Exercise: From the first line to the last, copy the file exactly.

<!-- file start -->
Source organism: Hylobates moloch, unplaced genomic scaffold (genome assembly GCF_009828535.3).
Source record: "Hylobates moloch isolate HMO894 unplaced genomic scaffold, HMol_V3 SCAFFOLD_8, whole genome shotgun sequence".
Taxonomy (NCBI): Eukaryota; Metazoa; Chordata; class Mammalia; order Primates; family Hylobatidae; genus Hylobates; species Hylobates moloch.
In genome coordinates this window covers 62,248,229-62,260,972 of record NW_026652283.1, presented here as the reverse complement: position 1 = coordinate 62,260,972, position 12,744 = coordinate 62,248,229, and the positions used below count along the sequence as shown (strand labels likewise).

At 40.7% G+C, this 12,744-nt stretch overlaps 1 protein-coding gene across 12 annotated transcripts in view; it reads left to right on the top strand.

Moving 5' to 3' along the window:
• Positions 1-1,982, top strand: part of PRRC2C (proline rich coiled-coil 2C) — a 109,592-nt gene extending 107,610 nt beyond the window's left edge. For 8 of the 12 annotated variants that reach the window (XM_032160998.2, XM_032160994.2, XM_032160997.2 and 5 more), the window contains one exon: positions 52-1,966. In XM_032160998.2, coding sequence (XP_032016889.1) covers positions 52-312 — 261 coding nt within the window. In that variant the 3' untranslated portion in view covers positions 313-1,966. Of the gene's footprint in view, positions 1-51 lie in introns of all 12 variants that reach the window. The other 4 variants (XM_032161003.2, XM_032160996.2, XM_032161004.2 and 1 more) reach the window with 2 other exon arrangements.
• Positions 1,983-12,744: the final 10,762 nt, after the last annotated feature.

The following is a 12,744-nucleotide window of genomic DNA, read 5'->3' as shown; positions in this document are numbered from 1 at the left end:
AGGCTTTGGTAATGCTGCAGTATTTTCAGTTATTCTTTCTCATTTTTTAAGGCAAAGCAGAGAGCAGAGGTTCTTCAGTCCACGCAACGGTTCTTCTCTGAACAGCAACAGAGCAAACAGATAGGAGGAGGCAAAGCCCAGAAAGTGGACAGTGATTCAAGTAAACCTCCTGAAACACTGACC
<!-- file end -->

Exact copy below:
Source organism: Hylobates moloch, unplaced genomic scaffold (genome assembly GCF_009828535.3).
Source record: "Hylobates moloch isolate HMO894 unplaced genomic scaffold, HMol_V3 SCAFFOLD_8, whole genome shotgun sequence".
Taxonomy (NCBI): Eukaryota; Metazoa; Chordata; class Mammalia; order Primates; family Hylobatidae; genus Hylobates; species Hylobates moloch.
In genome coordinates this window covers 62,248,229-62,260,972 of record NW_026652283.1, presented here as the reverse complement: position 1 = coordinate 62,260,972, position 12,744 = coordinate 62,248,229, and the positions used below count along the sequence as shown (strand labels likewise).

At 40.7% G+C, this 12,744-nt stretch overlaps 1 protein-coding gene across 12 annotated transcripts in view; it reads left to right on the top strand.

Moving 5' to 3' along the window:
• Positions 1-1,982, top strand: part of PRRC2C (proline rich coiled-coil 2C) — a 109,592-nt gene extending 107,610 nt beyond the window's left edge. For 8 of the 12 annotated variants that reach the window (XM_032160998.2, XM_032160994.2, XM_032160997.2 and 5 more), the window contains one exon: positions 52-1,966. In XM_032160998.2, coding sequence (XP_032016889.1) covers positions 52-312 — 261 coding nt within the window. In that variant the 3' untranslated portion in view covers positions 313-1,966. Of the gene's footprint in view, positions 1-51 lie in introns of all 12 variants that reach the window. The other 4 variants (XM_032161003.2, XM_032160996.2, XM_032161004.2 and 1 more) reach the window with 2 other exon arrangements.
• Positions 1,983-12,744: the final 10,762 nt, after the last annotated feature.

The following is a 12,744-nucleotide window of genomic DNA, read 5'->3' as shown; positions in this document are numbered from 1 at the left end:
AGGCTTTGGTAATGCTGCAGTATTTTCAGTTATTCTTTCTCATTTTTTAAGGCAAAGCAGAGAGCAGAGGTTCTTCAGTCCACGCAACGGTTCTTCTCTGAACAGCAACAGAGCAAACAGATAGGAGGAGGCAAAGCCCAGAAAGTGGACAGTGATTCAAGTAAACCTCCTGAAACACTGACC